The Life of an Heirloom
About 150 years ago an English oak tree was felled and its timber taken to Yorkshire where a craftsman turned its rough-sawn planks into a beautiful cabinet with hand-cut dovetailed drawers, carved cupboard doors, and shelves fronted with bevelled-edged glass. Capped with a cloud-piercing pediment, the cabinet rarely escaped comment when seen for the first time.
The antique was an accidental acquisition. It belonged to a Mr Bolton—a patient of my parents’ nursing home in Devon—who gave me a hundred pounds towards a trip to Alaska after I gave him a slideshow of my recent ascent of a famous north face. A patriot, Mr Bolton gave me a small Union Jack commemorating Queen Elizabeth’s Silver Jubilee with the firm instruction: ‘I want you to plant this flag on the summit of your Alaskan mountain and show me a photo of it when you come back.’
I left the flag on the summit of Mount Huntington, but sadly Mr Bolton didn’t live long enough to see the photo. My parents bought his house and several large pieces of his furniture, including the antique cabinet which subsequently presided over much of my young adult life.
Years later, after the house was repossessed by the bank, my parents had to find a new home for the cabinet. I hired a truck and took it to Sheffield. Finding my rental house too small to accommodate it, a friend offered his garage where the dismantled cabinet spent a year in darkness, crawled upon by spiders until I bought a house and dragged the antique back into the light. It occupied a dominant position in our lounge, weighed down by twenty volumes of Encyclopedia Britannica which were never opened, and decorated with mementoes from exotic corners of the globe. The cabinet was there when our children were born, including my youngest, Rob, who is now a strapping twenty-five.
When we emigrated to Australia, we went by air while forty-four years of baggage went by forty-foot container on a ship—including the cabinet complete with unopened encyclopedias. Our rental house was too small for the cabinet, so it lived in another dark garage where the spiders were larger and more poisonous than their English cousins. Meanwhile, we built our next house. Designed around a bloated sense of what we needed, with five-metre high raked ceilings and enough space to practice our boomerang skills, the house made the cabinet seem small. But it was still granted the best position. Old, loved, and English, it was the heart of the home.
Then home the broke. I moved out; first into a tent, then to a shack by a river which I shared with loft-dwelling possums, white-tailed spiders, and see-sawing emotions, while my children stayed with their mother in the big house. When the house was sold the cabinet came back to me. I hired a truck and took all my baggage to a small town in the Wimmera where I felt at peace. Another shed for the cabinet, until the divorce settlement came through and I bought a house. Creaking beneath the weight of its unopened knowledge, the cabinet leaned over the casting couch for my next love; watching, as if by dint of all it knew of me, it held the casting vote.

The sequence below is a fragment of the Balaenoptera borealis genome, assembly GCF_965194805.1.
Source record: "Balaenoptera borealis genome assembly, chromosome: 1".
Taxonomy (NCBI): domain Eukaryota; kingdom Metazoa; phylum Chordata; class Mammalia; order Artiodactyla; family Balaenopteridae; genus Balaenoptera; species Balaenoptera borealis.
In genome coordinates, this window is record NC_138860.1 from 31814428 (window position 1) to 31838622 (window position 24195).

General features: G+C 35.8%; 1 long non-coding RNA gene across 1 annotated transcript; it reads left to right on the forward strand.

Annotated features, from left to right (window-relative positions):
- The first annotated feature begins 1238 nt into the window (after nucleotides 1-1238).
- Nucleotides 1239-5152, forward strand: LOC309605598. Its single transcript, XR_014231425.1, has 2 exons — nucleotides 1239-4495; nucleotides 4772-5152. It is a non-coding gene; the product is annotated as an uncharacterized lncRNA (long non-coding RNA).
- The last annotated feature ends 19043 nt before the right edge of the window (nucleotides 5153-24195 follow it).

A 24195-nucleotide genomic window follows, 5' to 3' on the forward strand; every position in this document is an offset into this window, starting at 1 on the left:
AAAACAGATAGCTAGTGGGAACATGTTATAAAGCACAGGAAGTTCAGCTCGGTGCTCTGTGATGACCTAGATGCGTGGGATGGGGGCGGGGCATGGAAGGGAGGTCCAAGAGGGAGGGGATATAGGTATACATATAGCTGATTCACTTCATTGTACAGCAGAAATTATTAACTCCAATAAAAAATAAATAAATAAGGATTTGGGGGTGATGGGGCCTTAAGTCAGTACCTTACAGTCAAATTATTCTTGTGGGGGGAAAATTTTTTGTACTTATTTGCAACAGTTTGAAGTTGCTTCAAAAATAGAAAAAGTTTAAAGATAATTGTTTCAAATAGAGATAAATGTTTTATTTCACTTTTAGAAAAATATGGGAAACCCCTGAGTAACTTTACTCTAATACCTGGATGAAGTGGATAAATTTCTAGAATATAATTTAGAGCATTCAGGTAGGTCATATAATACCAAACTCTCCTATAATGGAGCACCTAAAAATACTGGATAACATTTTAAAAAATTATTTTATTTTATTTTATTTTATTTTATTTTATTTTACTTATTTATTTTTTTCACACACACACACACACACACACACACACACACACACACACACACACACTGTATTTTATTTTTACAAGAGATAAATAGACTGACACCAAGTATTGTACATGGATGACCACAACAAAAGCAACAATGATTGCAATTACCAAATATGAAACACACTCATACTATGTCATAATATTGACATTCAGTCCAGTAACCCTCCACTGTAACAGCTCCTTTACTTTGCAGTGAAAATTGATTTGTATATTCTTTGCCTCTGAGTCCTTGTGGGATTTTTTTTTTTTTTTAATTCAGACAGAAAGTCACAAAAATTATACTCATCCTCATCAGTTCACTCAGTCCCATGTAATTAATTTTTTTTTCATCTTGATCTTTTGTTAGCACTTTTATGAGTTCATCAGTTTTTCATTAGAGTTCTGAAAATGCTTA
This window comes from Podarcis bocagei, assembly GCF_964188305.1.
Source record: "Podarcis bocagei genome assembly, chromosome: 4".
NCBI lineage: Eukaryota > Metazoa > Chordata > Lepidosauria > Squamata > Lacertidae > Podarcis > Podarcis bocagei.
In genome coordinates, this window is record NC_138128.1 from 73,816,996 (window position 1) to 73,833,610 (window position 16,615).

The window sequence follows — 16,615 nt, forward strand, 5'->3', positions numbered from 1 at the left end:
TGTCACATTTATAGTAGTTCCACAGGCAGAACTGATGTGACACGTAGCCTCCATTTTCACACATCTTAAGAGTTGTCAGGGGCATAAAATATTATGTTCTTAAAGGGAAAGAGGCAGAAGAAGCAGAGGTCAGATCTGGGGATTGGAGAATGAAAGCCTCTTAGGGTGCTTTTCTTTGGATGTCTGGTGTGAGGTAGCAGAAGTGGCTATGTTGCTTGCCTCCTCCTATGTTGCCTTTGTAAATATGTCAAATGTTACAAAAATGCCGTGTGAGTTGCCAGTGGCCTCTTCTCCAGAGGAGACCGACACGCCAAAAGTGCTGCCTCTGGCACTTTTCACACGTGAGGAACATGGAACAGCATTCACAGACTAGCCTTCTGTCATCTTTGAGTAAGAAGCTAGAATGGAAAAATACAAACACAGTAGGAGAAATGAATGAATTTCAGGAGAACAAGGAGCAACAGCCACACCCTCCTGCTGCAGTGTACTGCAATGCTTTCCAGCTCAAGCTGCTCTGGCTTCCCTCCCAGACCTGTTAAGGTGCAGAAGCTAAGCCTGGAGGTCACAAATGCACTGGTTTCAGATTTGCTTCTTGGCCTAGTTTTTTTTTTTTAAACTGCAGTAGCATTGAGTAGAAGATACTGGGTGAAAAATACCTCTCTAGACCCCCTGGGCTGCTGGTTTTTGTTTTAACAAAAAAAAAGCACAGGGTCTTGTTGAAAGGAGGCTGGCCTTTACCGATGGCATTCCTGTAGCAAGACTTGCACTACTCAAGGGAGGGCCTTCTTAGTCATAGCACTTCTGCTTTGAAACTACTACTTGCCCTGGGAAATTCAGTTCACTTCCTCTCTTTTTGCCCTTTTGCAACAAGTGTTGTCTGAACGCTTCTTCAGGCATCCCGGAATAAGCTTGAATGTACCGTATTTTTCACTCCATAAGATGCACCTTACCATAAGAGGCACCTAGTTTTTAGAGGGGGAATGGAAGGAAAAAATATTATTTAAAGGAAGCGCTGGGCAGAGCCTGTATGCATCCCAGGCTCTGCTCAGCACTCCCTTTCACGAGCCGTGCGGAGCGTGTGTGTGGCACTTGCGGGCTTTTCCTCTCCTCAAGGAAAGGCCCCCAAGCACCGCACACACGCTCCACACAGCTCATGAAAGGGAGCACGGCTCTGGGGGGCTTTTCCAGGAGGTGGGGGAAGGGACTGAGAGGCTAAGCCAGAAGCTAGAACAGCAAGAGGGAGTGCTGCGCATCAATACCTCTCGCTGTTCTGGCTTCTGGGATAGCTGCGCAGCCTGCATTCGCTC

After it had chosen, the cabinet travelled back to Melbourne where it dominated the lounges of my next two houses and the first seven years of my life with Rossy. Then Rossy and I sold up, shipped our combined baggage to a shed nine hours away in South Australia, drove away from Melbourne and its upcoming lockdowns and lived in a caravan with fresh air and freedom and watched from a distance while the world went mad.
We built a house by the sea. Unable to accommodate imposing Victorian furniture, we found another shed for the cabinet where it was impregnated with the aroma of wine from a hundred oak barrels being stored there en route to Scotland where they’d exchange wine for whiskey. Then came the notice: ‘More barrels are coming. I need the space.’ The party was over.
The cabinet was homeless again. After being in my life for forty-three years it was time to let it go. I contacted an antique dealer but no one was buying. Ikea landfill was more in demand than hand-made ornate furniture. I contacted my son, Rob: ‘I’ll have it if you can get it here.’
Last weekend, with help from a strong friend and a couple of piano trolleys, we loaded the cabinet onto a trailer and drove it to Melbourne where Rob and his girlfriend’s dad carried it into his house. It belongs to him now. Whatever attachment I’d felt for it will be doubly so for Rob, for while it’s been present for two-thirds of my life, it’s been around for all of his—a fact he was reminded of when he opened the bottom cupboard and removed a crumpled paper shelf-liner on which was scrawled a drawing by a child’s hand; his hand, or the hand of one of his sisters.
The cabinet that once belonged to Mr Bolton—whose flag must still be entombed in Alaskan snow—has passed from him to my parents, to me, and finally to my son. I wonder how long Rob will have it, and what it will know of him by the time he passes it on.